Star Trek: Movies – The wrath of Khan by Vonda N. McIntyre
Star Trek: The Original Series – Assignment: Eternity by Greg Cox
Star Trek: The aliens are coming! by Dayton Ward
Star Trek: Destiny – Gods of night by David Mack
E. Biographies and autobiographies
Captain in the cauldron by John Smit
Not without honour: Tribute to Beyers Naudé by Peter Randall
I write what I like by Steve Biko
Conversations with my sons and daughters by Mamphela Ramphele
‘ … and nothing but the truth’? by Deon Gouws
Politically incorrect by Peter de Villiers
7 men by Eric Metaxas
Fear: Trump in the White House by Bob Woodward
The President’s Keepers: Those keeping Zuma in power and out of prison by Jacques Pauw
My mother. Barack Obama. Donald Trump. And the angry white man by Kevin Powell
Jake’s choice by Jim & Rachel Britts
Personality type and religious leadership by Roy M. Oswald & Otto Kroeger
In die donker put by Johan Smith [This is an Afrikaans book; in English, the title would be “In the dark pit”]
Deperessie – simptome, oorsake en genesing by Frank Minirth & Paul Meier [This is an Afrikaans book; in English, the title would be “Depression – simptoms, causes and healing”]
Healing for damaged emotions by David A. Seamands
The Detox Manual by Suzannah Olivier
Eat right for your type by Dr. Peter J. D’Adamo
How not to get shot. And other advice from white people by D.L. Hughley
Rising out of hatred: The awakening of a former white Nationalist by Eli Saslow
Afrikanerskap in Bybelse lig by Prof J.L. Helberg [This is an Afrikaans book; in English, the title would be something like “Being an Afrikaner in light of the Bible”]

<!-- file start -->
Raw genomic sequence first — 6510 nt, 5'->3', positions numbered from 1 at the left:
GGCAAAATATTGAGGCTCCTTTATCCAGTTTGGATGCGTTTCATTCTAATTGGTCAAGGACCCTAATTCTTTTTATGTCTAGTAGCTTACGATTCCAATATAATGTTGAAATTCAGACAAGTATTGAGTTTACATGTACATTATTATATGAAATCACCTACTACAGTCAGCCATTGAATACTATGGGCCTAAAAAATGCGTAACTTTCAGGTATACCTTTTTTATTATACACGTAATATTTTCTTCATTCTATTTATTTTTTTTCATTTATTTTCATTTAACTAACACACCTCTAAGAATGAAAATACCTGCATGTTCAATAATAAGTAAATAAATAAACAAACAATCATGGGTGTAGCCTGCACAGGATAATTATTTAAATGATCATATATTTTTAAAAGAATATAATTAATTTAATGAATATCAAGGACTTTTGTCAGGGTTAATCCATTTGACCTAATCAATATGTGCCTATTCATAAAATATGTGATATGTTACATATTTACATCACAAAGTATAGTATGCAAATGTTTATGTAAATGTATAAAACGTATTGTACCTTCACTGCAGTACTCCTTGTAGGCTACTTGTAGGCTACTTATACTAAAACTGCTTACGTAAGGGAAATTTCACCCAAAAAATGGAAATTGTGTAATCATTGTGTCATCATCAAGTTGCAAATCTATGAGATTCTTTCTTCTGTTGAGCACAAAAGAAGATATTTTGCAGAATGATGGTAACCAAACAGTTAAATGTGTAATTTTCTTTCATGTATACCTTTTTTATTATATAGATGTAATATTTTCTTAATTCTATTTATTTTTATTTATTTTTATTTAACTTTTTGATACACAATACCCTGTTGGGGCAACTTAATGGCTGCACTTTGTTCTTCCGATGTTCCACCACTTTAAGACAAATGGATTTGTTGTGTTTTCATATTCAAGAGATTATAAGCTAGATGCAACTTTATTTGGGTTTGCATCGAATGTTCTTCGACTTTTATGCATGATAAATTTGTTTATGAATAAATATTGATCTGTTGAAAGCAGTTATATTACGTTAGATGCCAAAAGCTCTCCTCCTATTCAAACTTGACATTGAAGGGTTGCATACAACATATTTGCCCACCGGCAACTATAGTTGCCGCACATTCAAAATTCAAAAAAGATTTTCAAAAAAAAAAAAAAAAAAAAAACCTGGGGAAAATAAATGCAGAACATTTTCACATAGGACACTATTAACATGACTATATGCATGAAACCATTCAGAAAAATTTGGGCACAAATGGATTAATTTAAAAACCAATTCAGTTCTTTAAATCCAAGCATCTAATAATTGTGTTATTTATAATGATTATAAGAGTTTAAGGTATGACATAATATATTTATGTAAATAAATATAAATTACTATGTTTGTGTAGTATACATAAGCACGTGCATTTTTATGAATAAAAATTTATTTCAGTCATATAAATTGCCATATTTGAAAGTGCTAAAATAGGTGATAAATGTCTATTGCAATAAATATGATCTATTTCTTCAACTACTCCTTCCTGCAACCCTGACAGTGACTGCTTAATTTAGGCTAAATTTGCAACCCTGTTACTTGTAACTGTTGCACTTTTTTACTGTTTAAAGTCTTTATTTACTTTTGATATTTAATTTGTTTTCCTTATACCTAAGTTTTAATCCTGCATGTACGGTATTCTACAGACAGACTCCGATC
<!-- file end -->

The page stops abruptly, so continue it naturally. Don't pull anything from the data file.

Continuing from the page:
Geestelike weerbaarheid teen ideologiese terrorisme by S.G. Roos [This is an Afrikaans book; in English, the title would be “Spiritual defensibility/resiliency against ideological terrorism”]
This morning I was reminded again of how much I hate this statement.
The person who said this, is white.
This person is also Afrikaans.
With this in mind, how would you understand a statement like, “It goes against my being not to help my nation.” I guess that alone can be okay. I’m a South African. My “nation” is South Africans.
But when the statement “I’m not a racist, but…” preceded that statement, it can only be understood in one way, right? Or am I being childish and overly touchy in this regard?
I felt frustrated when I heard the statement. I immediately wished I wasn’t desperate for a quick lift. I wanted to stop the person and ask her to let me out at the next stop street. Maybe I should have done that. But I didn’t. So I kept quiet. And I promised myself that I would write about it on my blogs. (It was said in Afrikaans, so naturally I will also blog this on my Afrikaans blog…)
So there it is. Need I say more?
I hate that statement!!
And can I also add one other thing? Whenever I hear that kind of sentence, I find it hard to hate the sin and not also feel some kind of hatred toward the sinner… (There are people who say “Hate the sin, but not the sinner.”)
When something similar happened a few months ago, which caught some news, I phoned into Radio702. I spoke to Aubrey Masango, and told him how frustrated I get when a white Afrikaans person says something like this. He tried to convince me not to let it upset me. He found that he prefer people to speak frankly, rather than to hide their true feelings. I find it difficult not to get upset. My idea is this: how can I remain calm when a white Afrikaans person say something like this? At the core of that person is racism. I am white and Afrikaans. What are at my core? I think that is why I find that statement so repulsive. Maybe I am to hard on myself…
I told my story of this morning to one of the black ladies I know. She told me not to let this upset my whole day. I will try…